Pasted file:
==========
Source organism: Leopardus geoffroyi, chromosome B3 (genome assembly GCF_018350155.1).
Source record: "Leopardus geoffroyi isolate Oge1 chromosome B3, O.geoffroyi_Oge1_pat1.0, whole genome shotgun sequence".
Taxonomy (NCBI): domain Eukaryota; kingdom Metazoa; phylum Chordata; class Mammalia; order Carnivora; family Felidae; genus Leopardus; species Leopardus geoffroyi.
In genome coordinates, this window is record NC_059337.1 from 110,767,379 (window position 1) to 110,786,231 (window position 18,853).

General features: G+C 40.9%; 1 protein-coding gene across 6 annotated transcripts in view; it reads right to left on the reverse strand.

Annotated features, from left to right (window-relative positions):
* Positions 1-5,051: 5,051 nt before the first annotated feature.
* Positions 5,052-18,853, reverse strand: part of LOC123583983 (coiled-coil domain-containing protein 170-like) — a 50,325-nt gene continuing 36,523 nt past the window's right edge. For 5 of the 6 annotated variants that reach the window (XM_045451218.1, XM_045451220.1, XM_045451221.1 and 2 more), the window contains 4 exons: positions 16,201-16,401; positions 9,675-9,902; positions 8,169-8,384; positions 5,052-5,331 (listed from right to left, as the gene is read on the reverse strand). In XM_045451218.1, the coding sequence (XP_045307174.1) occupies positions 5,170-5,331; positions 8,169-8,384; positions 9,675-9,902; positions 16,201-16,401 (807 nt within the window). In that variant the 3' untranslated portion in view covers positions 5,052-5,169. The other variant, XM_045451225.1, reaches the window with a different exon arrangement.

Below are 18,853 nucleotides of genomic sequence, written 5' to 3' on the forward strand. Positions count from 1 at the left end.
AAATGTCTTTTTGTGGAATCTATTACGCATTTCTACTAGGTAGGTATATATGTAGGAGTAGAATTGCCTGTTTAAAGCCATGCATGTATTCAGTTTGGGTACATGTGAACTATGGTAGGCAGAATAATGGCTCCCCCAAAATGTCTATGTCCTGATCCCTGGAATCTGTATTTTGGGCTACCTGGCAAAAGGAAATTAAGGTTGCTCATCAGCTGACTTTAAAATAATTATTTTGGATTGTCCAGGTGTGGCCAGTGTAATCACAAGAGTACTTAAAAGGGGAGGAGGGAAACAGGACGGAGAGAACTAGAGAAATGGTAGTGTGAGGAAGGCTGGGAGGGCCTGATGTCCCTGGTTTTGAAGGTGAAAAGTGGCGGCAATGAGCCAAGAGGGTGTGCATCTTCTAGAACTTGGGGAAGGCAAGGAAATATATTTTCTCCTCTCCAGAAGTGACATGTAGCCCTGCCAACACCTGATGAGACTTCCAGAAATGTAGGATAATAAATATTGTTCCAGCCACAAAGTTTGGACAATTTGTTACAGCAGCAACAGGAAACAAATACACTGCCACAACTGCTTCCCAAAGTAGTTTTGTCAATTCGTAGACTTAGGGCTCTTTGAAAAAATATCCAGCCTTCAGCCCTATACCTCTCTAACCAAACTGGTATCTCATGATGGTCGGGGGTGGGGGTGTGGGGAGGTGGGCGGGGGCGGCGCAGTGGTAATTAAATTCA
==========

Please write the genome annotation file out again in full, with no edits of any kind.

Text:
Source organism: Leopardus geoffroyi, chromosome B3 (genome assembly GCF_018350155.1).
Source record: "Leopardus geoffroyi isolate Oge1 chromosome B3, O.geoffroyi_Oge1_pat1.0, whole genome shotgun sequence".
Taxonomy (NCBI): domain Eukaryota; kingdom Metazoa; phylum Chordata; class Mammalia; order Carnivora; family Felidae; genus Leopardus; species Leopardus geoffroyi.
In genome coordinates, this window is record NC_059337.1 from 110,767,379 (window position 1) to 110,786,231 (window position 18,853).

General features: G+C 40.9%; 1 protein-coding gene across 6 annotated transcripts in view; it reads right to left on the reverse strand.

Annotated features, from left to right (window-relative positions):
* Positions 1-5,051: 5,051 nt before the first annotated feature.
* Positions 5,052-18,853, reverse strand: part of LOC123583983 (coiled-coil domain-containing protein 170-like) — a 50,325-nt gene continuing 36,523 nt past the window's right edge. For 5 of the 6 annotated variants that reach the window (XM_045451218.1, XM_045451220.1, XM_045451221.1 and 2 more), the window contains 4 exons: positions 16,201-16,401; positions 9,675-9,902; positions 8,169-8,384; positions 5,052-5,331 (listed from right to left, as the gene is read on the reverse strand). In XM_045451218.1, the coding sequence (XP_045307174.1) occupies positions 5,170-5,331; positions 8,169-8,384; positions 9,675-9,902; positions 16,201-16,401 (807 nt within the window). In that variant the 3' untranslated portion in view covers positions 5,052-5,169. The other variant, XM_045451225.1, reaches the window with a different exon arrangement.

Below are 18,853 nucleotides of genomic sequence, written 5' to 3' on the forward strand. Positions count from 1 at the left end.
AAATGTCTTTTTGTGGAATCTATTACGCATTTCTACTAGGTAGGTATATATGTAGGAGTAGAATTGCCTGTTTAAAGCCATGCATGTATTCAGTTTGGGTACATGTGAACTATGGTAGGCAGAATAATGGCTCCCCCAAAATGTCTATGTCCTGATCCCTGGAATCTGTATTTTGGGCTACCTGGCAAAAGGAAATTAAGGTTGCTCATCAGCTGACTTTAAAATAATTATTTTGGATTGTCCAGGTGTGGCCAGTGTAATCACAAGAGTACTTAAAAGGGGAGGAGGGAAACAGGACGGAGAGAACTAGAGAAATGGTAGTGTGAGGAAGGCTGGGAGGGCCTGATGTCCCTGGTTTTGAAGGTGAAAAGTGGCGGCAATGAGCCAAGAGGGTGTGCATCTTCTAGAACTTGGGGAAGGCAAGGAAATATATTTTCTCCTCTCCAGAAGTGACATGTAGCCCTGCCAACACCTGATGAGACTTCCAGAAATGTAGGATAATAAATATTGTTCCAGCCACAAAGTTTGGACAATTTGTTACAGCAGCAACAGGAAACAAATACACTGCCACAACTGCTTCCCAAAGTAGTTTTGTCAATTCGTAGACTTAGGGCTCTTTGAAAAAATATCCAGCCTTCAGCCCTATACCTCTCTAACCAAACTGGTATCTCATGATGGTCGGGGGTGGGGGTGTGGGGAGGTGGGCGGGGGCGGCGCAGTGGTAATTAAATTCA